- Paperback: 288 pages
- Publisher: Free Press; Original edition (June 7, 2011)
- Language: English
- ISBN-10: 1451632827
- ISBN-13: 978-1451632828
Product Description: (From the Publisher)
There’s a fine line between love and hate.
For five years, Sally and Clive have been lost in a passionate affair. Now he has dumped her to devote himself to his wife and family, and Sally is left in freefall.
It starts with a casual stroll past his house, and popping into the brasserie where his son works. Then Sally starts following Clive’s wife and daughter on Facebook. But that’s alright, isn’t it? These are perfectly normal things to do. Aren’t they?
Not since Fatal Attraction has the fallout from an illicit affair been exposed in such a sharp, darkly funny, and disturbing way: The Mistress’s Revenge is a truly exciting fiction debut. After all, who doesn’t know an otherwise sane woman who has gone a little crazy when her heart was broken?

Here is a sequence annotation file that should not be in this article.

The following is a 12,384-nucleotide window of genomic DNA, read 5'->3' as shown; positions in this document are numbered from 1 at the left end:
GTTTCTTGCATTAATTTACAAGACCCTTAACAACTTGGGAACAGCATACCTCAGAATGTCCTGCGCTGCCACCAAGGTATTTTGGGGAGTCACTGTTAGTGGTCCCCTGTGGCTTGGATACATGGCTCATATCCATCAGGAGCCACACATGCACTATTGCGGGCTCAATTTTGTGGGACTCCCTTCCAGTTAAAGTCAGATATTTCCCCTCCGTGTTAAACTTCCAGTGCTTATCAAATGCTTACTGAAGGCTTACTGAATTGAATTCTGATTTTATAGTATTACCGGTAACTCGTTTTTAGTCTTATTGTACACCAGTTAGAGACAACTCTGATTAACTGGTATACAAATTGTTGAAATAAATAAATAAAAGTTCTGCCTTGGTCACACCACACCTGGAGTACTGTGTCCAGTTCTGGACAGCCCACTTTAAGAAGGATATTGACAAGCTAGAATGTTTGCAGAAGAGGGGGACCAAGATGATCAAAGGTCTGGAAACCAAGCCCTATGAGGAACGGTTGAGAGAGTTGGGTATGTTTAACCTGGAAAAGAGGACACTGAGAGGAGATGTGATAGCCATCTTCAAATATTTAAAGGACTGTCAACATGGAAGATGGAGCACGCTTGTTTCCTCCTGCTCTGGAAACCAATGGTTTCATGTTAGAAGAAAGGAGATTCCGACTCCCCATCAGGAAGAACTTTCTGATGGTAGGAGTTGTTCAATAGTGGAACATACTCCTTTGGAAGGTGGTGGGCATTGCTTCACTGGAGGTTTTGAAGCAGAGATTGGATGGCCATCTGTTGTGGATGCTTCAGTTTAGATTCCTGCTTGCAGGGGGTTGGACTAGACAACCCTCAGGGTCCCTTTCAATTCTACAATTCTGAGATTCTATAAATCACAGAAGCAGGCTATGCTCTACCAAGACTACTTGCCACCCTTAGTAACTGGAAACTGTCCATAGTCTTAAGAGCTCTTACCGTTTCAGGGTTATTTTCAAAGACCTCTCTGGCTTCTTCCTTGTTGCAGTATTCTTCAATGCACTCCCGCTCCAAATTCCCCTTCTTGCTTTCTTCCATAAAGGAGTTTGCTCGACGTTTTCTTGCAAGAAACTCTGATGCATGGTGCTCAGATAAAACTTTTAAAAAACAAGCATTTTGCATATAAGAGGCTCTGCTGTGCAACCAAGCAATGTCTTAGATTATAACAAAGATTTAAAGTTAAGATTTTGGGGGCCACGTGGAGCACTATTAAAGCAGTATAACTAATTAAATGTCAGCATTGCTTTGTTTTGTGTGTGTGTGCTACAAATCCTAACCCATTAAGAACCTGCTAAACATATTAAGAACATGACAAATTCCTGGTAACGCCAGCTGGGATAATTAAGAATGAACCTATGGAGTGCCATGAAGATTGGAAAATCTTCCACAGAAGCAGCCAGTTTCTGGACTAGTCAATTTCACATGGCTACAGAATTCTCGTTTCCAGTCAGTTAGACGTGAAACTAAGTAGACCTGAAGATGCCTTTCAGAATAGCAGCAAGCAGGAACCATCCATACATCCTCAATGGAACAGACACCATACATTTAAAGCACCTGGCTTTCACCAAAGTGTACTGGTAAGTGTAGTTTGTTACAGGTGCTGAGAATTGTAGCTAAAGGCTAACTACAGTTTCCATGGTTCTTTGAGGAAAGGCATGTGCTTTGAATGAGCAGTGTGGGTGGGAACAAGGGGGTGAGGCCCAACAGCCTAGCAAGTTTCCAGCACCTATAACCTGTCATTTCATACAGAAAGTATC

I really wanted to like this book and had such high hopes after reading the product description, however, I found this to be quite disappointing overall. Written in first person in the form of Sally's journal, the novel initially caught my attention and drew me in but after awhile I found myself bored and frustrated with Sally's character. We're presented with Sally, a woman in her mid-forties who is quite literally going mad following a sudden end to an affair with a married man who apparently was her only chance for happiness. Really? At this age I would think any woman would have a greater sense of self-esteem, self-reliance and independence let alone find herself relying on a married man and neglecting her children as well as her partner. Sally's journey through this emotional/mental breakdown and abuse of prescription drugs as well as her aloofness and misinterpretation of therapy only furthered my dislike of this novel. The last thing we need is another female literary figure suffering from madness and the loss of a forbidden love. Perhaps this would have been a more appealing novel if the reader was offered different perspectives other than Sally's, but I doubt it. Overall, I found this novel to be a bit too cliché for my liking and find myself giving it a 2.